Our Limerick Lap harp is quite simple to assemble. We have already glued the neck and pillar assembly for you and done most of the fitting at the factory. Simply glue and clamp the soundchamber together. The soundboard and back piece slide into precut grooves in the sides. The neck has been predrilled for the tuning pins and guide pins. The access holes in the back panel have been precut. After you have assembled and sanded your harp you can apply your favorite finish and then install the hardware and strings.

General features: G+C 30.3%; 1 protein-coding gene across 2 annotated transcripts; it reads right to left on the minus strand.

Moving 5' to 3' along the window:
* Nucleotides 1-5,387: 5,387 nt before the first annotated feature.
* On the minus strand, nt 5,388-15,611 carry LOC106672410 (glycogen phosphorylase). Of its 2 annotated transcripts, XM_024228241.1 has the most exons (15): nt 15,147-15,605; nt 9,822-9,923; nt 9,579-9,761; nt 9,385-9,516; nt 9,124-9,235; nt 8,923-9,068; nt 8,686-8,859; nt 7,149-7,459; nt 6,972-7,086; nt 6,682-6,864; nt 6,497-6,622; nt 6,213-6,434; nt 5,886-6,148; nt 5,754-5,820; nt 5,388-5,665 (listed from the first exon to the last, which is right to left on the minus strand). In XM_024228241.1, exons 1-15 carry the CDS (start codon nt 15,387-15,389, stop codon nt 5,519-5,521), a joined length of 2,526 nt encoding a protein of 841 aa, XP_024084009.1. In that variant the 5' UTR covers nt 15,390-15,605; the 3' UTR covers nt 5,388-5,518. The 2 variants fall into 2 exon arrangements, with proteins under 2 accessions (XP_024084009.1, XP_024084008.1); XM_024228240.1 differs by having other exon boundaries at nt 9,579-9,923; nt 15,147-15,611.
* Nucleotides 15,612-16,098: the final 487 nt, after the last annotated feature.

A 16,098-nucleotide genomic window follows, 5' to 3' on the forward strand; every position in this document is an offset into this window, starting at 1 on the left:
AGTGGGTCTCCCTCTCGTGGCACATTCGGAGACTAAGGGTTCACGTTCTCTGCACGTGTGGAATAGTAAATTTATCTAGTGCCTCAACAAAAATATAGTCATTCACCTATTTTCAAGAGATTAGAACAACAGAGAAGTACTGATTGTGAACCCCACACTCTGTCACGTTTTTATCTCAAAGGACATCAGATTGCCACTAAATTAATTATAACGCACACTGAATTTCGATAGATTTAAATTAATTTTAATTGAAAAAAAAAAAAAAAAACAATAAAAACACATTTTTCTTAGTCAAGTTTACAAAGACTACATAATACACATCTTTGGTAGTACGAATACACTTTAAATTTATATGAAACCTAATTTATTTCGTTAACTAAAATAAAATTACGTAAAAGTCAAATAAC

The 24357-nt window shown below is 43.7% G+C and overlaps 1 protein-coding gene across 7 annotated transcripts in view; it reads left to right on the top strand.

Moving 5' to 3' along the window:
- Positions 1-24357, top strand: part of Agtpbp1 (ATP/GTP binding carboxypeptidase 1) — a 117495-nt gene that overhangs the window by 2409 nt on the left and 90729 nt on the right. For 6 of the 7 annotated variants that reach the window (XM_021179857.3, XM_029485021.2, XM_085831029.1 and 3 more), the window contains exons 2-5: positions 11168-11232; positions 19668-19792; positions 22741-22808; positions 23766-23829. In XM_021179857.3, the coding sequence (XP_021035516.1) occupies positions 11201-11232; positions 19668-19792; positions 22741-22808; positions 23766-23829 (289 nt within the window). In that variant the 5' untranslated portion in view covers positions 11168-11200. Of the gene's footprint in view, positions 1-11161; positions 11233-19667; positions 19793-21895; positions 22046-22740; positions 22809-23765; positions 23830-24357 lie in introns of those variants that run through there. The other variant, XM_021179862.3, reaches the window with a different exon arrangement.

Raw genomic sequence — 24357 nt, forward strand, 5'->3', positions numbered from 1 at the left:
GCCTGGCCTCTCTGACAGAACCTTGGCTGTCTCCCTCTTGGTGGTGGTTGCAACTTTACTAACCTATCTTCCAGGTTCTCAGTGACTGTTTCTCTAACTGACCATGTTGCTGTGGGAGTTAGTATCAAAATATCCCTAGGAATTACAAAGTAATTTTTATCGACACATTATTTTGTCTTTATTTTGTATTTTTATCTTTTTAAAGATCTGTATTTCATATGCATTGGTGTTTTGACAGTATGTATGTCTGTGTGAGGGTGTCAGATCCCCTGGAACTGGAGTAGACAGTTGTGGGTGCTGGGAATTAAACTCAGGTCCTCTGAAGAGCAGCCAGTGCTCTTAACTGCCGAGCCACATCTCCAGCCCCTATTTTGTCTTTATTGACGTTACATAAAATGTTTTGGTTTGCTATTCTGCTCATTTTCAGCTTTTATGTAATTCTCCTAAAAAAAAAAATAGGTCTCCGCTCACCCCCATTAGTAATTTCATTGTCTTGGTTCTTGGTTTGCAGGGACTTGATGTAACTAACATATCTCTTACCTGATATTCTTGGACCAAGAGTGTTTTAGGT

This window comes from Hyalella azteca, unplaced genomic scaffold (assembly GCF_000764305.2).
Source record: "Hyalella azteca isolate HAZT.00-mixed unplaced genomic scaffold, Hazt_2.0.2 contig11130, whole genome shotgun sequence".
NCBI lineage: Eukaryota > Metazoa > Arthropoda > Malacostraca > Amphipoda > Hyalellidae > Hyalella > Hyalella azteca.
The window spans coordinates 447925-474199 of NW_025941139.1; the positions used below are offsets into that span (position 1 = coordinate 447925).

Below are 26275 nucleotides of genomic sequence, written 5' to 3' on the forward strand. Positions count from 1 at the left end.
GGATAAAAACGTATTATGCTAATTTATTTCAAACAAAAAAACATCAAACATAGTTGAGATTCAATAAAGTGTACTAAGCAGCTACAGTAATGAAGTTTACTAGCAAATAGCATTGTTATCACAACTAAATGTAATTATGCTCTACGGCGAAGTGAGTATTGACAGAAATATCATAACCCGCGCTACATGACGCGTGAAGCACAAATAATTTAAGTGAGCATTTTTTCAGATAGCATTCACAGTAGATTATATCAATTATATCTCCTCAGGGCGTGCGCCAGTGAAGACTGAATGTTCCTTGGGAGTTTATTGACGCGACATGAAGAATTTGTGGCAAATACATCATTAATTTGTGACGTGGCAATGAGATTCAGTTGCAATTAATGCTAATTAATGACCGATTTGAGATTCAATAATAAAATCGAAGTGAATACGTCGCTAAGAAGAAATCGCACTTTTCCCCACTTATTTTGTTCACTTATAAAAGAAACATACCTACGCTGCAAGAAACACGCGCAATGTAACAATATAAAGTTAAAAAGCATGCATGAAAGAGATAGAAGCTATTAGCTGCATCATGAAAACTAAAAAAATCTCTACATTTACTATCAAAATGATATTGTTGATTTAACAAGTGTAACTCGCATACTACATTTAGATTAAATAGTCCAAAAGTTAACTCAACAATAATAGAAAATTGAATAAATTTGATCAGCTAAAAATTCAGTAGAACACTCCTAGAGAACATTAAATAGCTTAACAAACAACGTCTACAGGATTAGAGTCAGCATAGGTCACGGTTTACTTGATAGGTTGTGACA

I've been playing the harp for about 12 years. I started with a 29-string student model, then got a 22-string lap harp to travel with. What I discovered was that I was more inclined to play the smaller harp because it was more convenient than going to another room where there was room for my larger harp. I had been wanting a new harp, so after some reflection I decided that what I really wanted was a slightly bigger lap harp that would have a bigger, richer sound than my 22-string. I like to make things, so I bought the Limerick Lap Harp kit (in walnut) and put it together in my spare time over the course of a year. The body went together quickly and easily (in an afternoon). The instruction booklet was extremely detailed, and if I had a question, I would email Musicmakers and get a quick response. Nowadays, Musicmakers has posted how-to videos on how to assemble their instruments on their web site, too, so there are plenty of resources if you have trouble. They also have a wonderful return policy where they will finish the instrument for you if you get in completely over your head. What took the most time for me was achieving the perfect painting on the sound board and waiting for the strings to hold their pitch. Right away, the Limerick had a beautiful, rich tone, especially in the bass. Over the course of the last three years, as the wood and strings have settled and stretched, the sound has become warmer and bigger. I also recently installed a Dusty Harp Pickup so that I could be heard in a band setting, and it has done a wonderful job of amplifying the harp's authentic sound. I love this harp. And I love hearing someone else playing it because I can enjoy its sound more from across the room than I can when my attention is split between listening and playing. I did make a couple of minor changes: I put leather washers behind the string knots (instead of the plastic beads included in the kit) and added red and blue lever rings on the C and F levers. I also tuned it to the key of Eb to be able to play in the widest variety of common key signatures. I successfully play my Limerick with my church praise band. The harp fits easily in the trunk, back seat, or foot well behind the front seats of my car. I am a bit of a klutz, though, so I am constantly banging the wide end against stuff when I carry the gig bag over my shoulder.